Sea Wall by Phil Wood

Sea Wall

Ambushed by this sky.
A watercolour brush
deft with pink promises.
I linger on a border
where waves fret.
Gulls are rusted voices.

Last night’s thunder
bothered no one.
The leafy graffiti
loiters in gutters.
Houses are buttoned
until summer guests.

I hear the slap of sea.
My labrador tugs
a chain of loneliness.
The pull to hours
of strolls with you.
We ghost along a wall.

by Phil Wood

Editor’s Note: The startling metaphors in this poem underscore the quiet loneliness of the narrator’s voice.

From the archives – The Retirement Of The Lighthouse Keeper by Phil Wood

fullsizeoutput_1f7e

The Retirement Of The Lighthouse Keeper

I could do without the light.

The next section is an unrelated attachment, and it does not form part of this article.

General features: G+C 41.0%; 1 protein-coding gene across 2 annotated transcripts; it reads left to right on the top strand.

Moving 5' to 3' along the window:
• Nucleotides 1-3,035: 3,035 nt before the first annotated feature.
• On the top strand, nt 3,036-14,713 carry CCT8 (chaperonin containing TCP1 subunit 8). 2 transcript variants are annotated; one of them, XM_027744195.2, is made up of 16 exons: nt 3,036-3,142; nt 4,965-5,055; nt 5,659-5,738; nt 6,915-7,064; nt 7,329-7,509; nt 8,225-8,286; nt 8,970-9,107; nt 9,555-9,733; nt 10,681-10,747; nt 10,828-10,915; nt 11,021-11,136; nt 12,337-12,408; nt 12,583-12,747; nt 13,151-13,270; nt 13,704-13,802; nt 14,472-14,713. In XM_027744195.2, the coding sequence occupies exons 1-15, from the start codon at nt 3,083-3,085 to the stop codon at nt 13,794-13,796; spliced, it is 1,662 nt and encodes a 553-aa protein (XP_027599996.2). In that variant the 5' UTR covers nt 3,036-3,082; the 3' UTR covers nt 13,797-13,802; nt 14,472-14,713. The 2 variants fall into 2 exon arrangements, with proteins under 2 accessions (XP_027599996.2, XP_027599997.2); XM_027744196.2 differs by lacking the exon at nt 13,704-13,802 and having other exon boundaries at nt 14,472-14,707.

The bottled shadows pour
another slow glass, though
they cannot block that eye –
it blinks and blinks again,
both lamp and lens conspire
to see the sea through crusts
of salt; if light should slow
in whiskey’s blur of time –
but it beams across the zest
of spray, that grinning bay
with granite cliffs, and wakes
the ghosts in wrecks. I hear
the prayers shiver from voices.
I hear the drowning clock.
I could do without that light.

from Autumn Sky Poetry DAILY, January 14, 2016 — by Phil Wood

photo by Christine Klocek-Lim

The Retirement Of The Lighthouse Keeper by Phil Wood

The Retirement Of The Lighthouse Keeper

I could do without the light.
The bottled shadows pour
another slow glass, though
they cannot block that eye –
it blinks and blinks again,
both lamp and lens conspire
to see the sea through crusts
of salt; if light should slow
in whiskey’s blur of time –
but it beams across the zest
of spray, that grinning bay
with granite cliffs, and wakes
the ghosts in wrecks. I hear
the prayers shiver from voices.
I hear the drowning clock.
I could do without that light.

by Phil Wood

Editor’s Note: The first and last lines of this poem neatly box into comprehension a great, smashing pile of unruly, oceanic emotions.